Company Creates Cyberbikes To Whip Young Gamers Into Shape
A British company has created technology that won't allow video game controls to work unless the player is moving on an exercise machine.
A British company has found a way to get gaming fans to exercise. The company has created technology that will not allow video game controls to work unless the player is moving on an exercise machine.
Citing a childhood obesity report from 2004, GymKids states that 26 million European children are expected to be obese and more than 1 million will show early signs of cardiovascular disease by 2010. The company created Step2Play and CyberBike to address the problem.
The Step2Play, for Sony PlayStation, uses patented "Gamercize technology" and a console interface. GymKids recommends the product for children from seven to 11 years old and urges parental supervision. Users can adjust speed and must use a "stepper" in order for their video game controllers to work.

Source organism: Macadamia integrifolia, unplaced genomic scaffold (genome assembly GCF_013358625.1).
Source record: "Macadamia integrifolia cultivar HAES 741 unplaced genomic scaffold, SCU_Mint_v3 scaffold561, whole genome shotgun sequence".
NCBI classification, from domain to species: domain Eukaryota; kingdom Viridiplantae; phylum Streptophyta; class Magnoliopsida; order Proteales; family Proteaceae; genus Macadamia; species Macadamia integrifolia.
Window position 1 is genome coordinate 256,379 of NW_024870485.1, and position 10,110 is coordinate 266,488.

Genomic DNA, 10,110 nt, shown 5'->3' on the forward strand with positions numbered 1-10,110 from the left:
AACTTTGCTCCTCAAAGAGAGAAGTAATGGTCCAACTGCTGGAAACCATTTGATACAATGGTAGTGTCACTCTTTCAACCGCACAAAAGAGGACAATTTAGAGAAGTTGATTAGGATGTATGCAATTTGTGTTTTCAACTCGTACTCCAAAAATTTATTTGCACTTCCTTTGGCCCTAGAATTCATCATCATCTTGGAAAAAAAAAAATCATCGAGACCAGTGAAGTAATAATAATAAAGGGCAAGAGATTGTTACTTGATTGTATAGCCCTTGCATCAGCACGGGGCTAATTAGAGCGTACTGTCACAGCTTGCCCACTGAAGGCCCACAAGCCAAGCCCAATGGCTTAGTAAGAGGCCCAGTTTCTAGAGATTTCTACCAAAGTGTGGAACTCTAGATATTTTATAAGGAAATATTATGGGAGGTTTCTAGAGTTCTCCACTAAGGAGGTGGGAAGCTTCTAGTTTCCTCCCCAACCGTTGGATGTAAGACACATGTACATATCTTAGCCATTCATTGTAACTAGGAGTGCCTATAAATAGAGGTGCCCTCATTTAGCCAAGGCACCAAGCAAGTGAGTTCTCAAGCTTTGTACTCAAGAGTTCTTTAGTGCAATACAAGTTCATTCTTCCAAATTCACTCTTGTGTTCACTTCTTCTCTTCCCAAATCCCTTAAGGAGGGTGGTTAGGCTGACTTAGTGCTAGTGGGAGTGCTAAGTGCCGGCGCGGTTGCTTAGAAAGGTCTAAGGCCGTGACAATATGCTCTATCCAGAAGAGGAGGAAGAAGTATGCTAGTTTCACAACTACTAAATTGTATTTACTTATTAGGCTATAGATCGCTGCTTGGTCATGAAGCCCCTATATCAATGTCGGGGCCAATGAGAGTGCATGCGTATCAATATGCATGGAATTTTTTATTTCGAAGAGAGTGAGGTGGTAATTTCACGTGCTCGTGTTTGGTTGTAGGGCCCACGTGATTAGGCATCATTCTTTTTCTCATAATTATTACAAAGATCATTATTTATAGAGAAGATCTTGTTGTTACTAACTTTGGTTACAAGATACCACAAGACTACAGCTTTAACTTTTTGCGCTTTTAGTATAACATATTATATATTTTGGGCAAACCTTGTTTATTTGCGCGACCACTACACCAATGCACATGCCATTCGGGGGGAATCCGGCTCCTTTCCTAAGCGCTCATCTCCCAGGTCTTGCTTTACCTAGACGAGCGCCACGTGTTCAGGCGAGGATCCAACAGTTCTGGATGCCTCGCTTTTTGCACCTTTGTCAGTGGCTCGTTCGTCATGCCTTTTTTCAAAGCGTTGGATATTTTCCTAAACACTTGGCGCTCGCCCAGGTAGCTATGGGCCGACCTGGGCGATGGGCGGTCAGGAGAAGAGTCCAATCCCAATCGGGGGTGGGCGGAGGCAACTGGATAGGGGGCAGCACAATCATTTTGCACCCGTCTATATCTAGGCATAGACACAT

CyberBike works the same way, except it can be connected to any television set. Children control the speed and direction of game characters by peddling and moving handlebars. Five games are included with the purchase of the game bike, designed for children from four to eight years old.
The Business of Going DigitalDigital business isn't about changing code; it's about changing what legacy sales, distribution, customer service, and product groups do in the new digital age. It's about bringing big data analytics, mobile, social, marketing automation, cloud computing, and the app economy together to launch new products and services. We're seeing new titles in this digital revolution, new responsibilities, new business models, and major shifts in technology spending.
What The Business Really Thinks Of IT: 3 Hard TruthsThey say perception is reality. If so, many in-house IT departments have reason to worry. InformationWeek's IT Perception Survey seeks to quantify how IT thinks it's doing versus how the business views IT's performance in delivering services - and, more important, powering innovation. The news isn't great.